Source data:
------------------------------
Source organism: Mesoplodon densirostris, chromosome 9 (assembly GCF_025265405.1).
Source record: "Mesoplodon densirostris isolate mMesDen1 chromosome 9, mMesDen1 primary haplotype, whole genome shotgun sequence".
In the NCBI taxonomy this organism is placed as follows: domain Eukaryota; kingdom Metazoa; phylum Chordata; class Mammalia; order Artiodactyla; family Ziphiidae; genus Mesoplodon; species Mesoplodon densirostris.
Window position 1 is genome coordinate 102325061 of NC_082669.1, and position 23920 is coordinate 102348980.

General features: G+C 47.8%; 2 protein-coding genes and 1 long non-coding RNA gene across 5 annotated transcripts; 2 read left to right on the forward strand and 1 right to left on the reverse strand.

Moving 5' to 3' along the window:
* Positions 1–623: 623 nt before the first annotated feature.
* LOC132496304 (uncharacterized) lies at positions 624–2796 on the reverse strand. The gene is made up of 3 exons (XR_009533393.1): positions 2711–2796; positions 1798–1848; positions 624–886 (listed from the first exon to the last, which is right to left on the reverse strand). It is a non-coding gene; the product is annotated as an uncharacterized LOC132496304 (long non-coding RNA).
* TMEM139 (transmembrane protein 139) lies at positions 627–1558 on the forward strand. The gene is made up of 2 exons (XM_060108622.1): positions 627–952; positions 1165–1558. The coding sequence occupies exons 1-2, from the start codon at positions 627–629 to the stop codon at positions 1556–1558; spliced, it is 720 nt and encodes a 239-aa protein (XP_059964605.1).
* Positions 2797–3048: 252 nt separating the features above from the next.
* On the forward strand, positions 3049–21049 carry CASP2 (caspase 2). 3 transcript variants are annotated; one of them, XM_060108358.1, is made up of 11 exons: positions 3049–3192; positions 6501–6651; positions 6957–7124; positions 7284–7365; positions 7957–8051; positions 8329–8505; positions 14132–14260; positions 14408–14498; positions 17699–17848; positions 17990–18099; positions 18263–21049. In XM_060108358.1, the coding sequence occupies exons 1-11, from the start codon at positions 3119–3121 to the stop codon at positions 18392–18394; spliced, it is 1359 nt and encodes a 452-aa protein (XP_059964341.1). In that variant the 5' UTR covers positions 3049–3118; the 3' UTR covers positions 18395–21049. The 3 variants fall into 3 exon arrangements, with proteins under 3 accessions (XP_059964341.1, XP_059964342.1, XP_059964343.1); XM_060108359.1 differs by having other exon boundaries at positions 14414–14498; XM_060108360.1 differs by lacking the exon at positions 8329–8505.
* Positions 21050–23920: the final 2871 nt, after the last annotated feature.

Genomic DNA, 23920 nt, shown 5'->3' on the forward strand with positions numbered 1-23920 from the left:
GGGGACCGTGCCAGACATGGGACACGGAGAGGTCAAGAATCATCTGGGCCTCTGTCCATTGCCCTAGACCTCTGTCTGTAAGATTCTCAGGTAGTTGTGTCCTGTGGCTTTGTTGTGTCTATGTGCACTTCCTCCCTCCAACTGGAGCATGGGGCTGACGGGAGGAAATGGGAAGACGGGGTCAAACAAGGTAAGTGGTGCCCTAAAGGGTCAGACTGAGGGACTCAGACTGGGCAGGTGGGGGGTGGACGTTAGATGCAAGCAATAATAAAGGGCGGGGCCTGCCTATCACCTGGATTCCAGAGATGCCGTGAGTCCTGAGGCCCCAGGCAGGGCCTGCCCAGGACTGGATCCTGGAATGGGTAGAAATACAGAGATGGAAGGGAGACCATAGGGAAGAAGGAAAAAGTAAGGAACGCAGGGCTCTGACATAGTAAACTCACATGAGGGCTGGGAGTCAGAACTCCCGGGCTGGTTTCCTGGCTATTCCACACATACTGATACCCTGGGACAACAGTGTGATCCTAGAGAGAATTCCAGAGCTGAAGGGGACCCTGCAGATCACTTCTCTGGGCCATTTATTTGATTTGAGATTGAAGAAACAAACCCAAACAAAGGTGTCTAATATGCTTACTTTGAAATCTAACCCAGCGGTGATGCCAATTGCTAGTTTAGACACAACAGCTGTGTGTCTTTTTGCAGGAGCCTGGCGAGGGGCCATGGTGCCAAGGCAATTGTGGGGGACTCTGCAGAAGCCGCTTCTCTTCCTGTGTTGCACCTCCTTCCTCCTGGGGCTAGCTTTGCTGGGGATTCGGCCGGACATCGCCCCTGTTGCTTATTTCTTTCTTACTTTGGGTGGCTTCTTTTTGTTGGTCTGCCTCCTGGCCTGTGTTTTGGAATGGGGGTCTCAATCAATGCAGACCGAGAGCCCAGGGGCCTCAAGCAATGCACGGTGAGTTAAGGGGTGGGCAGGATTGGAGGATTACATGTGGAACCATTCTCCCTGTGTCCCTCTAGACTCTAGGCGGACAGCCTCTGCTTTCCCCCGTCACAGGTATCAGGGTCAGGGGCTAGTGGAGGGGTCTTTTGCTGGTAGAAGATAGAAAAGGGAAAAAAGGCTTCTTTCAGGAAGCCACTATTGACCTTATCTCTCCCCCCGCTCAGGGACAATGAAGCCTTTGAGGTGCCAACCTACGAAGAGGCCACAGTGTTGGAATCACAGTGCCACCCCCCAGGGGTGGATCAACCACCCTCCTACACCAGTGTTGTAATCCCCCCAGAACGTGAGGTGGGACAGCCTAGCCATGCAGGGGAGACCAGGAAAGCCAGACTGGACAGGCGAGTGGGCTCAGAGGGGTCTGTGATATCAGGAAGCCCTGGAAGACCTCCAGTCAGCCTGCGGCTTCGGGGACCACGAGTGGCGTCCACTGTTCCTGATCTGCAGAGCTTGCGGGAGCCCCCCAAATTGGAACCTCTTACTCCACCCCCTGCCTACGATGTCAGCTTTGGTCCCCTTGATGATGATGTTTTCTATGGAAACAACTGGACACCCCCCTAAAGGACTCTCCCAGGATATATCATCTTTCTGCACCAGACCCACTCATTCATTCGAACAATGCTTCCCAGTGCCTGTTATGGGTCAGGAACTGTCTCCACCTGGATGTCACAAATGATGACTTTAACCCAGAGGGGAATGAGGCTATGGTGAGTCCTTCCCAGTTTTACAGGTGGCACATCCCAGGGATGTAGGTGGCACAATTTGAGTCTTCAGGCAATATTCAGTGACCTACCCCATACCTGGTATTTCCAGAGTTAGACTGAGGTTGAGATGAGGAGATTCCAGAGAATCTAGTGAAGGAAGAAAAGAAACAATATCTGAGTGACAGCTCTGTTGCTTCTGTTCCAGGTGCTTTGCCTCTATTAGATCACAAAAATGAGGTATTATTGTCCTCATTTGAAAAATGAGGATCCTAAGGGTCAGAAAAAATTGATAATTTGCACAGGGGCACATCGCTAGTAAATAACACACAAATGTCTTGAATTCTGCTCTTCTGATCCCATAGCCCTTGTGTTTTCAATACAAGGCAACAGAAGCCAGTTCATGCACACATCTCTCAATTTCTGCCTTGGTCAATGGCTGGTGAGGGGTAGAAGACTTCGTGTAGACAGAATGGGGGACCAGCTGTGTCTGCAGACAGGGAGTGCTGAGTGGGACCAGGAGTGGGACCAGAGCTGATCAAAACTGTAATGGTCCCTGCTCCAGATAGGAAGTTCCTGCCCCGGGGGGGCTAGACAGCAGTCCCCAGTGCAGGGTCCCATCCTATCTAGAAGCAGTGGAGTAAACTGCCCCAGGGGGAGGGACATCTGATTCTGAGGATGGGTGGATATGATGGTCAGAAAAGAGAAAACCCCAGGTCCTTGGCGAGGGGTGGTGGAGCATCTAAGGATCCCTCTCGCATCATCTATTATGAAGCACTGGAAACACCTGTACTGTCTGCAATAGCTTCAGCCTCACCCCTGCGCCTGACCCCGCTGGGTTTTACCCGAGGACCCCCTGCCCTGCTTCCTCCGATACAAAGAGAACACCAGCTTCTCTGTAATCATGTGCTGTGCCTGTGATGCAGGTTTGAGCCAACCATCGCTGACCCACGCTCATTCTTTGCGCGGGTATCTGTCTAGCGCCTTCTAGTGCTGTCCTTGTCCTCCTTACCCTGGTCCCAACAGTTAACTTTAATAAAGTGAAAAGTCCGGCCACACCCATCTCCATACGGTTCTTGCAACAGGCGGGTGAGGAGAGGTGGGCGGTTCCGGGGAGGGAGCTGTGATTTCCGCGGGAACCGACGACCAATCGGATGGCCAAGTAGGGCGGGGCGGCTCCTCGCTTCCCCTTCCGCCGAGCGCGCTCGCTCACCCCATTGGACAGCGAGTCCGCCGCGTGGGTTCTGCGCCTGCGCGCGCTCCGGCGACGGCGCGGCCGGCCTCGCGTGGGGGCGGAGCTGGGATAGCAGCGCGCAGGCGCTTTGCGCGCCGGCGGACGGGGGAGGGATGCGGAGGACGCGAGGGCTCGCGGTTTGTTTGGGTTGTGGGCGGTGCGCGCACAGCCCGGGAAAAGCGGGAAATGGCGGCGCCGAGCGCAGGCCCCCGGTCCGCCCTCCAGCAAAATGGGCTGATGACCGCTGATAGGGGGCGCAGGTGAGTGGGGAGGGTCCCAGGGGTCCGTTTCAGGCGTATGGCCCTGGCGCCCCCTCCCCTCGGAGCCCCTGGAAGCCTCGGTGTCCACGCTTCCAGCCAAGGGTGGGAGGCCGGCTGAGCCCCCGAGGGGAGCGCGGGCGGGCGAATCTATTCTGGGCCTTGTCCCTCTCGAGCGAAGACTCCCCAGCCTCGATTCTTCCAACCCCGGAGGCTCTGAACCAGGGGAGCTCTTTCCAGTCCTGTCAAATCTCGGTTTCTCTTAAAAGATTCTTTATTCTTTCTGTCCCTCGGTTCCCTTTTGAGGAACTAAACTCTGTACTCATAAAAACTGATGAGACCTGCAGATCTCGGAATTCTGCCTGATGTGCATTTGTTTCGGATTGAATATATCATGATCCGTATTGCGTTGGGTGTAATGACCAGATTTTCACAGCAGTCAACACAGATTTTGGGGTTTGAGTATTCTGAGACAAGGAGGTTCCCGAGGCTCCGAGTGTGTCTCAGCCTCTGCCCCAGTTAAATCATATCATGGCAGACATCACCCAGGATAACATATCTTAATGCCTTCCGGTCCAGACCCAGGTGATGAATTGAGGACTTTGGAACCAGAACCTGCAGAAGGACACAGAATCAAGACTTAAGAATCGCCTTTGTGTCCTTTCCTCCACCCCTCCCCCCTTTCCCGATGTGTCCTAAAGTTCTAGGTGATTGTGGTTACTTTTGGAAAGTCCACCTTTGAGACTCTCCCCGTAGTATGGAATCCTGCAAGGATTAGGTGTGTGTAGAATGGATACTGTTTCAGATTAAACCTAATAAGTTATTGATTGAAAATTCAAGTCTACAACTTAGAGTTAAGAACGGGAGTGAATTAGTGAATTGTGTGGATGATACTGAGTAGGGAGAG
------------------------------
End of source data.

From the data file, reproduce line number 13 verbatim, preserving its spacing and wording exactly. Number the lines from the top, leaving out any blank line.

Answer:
Genomic DNA, 23920 nt, shown 5'->3' on the forward strand with positions numbered 1-23920 from the left: